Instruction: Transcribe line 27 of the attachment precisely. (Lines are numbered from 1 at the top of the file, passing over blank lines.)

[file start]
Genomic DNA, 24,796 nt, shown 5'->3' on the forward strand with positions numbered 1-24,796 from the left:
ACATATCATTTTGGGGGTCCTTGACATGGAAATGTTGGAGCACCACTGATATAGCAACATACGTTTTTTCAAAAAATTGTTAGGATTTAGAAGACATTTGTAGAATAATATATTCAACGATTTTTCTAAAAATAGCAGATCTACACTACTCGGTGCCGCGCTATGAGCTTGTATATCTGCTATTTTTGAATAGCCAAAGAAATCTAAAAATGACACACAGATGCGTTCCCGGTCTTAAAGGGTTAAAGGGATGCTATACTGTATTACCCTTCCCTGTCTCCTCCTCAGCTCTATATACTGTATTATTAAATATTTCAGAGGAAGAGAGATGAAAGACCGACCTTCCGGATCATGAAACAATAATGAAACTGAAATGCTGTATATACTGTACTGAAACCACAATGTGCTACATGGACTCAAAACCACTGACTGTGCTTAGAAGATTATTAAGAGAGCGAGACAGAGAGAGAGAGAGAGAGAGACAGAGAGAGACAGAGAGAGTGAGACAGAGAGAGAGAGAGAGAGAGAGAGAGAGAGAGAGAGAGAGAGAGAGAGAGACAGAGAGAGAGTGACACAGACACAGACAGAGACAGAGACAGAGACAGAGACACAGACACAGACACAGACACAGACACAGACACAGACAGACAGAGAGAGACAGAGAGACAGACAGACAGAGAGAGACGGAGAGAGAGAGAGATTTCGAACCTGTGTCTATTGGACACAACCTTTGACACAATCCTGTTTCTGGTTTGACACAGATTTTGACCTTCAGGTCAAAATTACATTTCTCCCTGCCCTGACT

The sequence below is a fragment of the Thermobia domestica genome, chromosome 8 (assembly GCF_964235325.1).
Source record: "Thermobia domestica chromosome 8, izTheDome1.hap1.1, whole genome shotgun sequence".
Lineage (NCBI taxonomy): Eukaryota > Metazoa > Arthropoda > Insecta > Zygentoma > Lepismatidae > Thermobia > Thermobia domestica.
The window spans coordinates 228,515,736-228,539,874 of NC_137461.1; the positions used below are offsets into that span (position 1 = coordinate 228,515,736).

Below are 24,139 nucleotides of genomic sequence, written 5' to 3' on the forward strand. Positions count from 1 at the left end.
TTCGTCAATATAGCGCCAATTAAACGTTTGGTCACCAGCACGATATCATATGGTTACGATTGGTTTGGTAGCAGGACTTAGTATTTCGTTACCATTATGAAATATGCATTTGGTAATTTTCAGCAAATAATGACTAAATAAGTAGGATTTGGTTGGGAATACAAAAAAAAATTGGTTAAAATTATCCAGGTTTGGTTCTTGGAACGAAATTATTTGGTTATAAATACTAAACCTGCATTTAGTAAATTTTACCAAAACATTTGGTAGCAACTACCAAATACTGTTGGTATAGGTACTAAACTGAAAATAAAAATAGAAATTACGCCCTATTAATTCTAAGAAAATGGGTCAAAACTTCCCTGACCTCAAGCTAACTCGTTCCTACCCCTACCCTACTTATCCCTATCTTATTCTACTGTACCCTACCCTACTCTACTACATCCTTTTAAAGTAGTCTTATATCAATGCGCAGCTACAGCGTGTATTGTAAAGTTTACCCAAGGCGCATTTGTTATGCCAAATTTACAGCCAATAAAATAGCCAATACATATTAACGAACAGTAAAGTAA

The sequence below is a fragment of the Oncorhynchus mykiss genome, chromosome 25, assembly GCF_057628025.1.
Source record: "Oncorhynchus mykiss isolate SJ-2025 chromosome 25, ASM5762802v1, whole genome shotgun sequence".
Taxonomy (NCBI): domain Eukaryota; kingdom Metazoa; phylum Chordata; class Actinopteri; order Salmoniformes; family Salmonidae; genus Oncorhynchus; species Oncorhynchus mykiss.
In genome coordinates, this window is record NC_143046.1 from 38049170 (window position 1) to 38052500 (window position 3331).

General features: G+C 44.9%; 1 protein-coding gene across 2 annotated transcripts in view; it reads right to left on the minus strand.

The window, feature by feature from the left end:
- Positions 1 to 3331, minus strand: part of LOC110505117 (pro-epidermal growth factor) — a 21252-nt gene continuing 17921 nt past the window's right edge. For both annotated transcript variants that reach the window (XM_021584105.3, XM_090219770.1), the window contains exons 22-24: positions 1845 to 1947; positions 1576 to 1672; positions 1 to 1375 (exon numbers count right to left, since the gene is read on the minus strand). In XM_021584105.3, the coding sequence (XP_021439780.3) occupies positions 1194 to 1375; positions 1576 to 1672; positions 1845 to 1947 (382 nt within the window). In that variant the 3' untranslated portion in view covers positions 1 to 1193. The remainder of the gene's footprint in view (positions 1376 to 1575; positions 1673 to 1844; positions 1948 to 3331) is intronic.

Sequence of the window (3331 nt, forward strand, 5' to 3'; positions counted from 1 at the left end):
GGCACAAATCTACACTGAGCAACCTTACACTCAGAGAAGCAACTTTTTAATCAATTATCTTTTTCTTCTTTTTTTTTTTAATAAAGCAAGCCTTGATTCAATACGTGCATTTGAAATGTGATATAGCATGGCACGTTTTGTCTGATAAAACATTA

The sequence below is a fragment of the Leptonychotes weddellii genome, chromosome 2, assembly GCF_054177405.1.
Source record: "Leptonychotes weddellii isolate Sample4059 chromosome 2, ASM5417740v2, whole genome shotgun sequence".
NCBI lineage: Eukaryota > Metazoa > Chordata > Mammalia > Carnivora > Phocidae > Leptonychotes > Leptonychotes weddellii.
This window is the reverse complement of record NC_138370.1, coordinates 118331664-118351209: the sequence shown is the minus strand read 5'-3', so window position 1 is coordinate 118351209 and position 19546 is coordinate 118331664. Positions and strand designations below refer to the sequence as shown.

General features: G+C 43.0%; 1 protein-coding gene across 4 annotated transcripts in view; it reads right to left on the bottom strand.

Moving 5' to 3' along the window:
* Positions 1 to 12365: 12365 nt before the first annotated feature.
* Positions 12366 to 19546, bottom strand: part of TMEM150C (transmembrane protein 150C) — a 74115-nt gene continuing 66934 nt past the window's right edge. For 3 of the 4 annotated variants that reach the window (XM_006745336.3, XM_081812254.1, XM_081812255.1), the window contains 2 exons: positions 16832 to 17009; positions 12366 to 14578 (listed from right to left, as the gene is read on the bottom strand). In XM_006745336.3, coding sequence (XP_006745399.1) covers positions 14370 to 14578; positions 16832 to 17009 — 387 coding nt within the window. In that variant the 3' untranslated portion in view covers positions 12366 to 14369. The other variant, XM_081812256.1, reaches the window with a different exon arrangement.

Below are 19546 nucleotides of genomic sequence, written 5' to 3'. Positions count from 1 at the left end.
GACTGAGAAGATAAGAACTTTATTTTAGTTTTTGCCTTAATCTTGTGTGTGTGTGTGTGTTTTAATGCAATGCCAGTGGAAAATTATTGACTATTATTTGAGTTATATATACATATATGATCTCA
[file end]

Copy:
GACTGAGAAGATAAGAACTTTATTTTAGTTTTTGCCTTAATCTTGTGTGTGTGTGTGTGTTTTAATGCAATGCCAGTGGAAAATTATTGACTATTATTTGAGTTATATATACATATATGATCTCA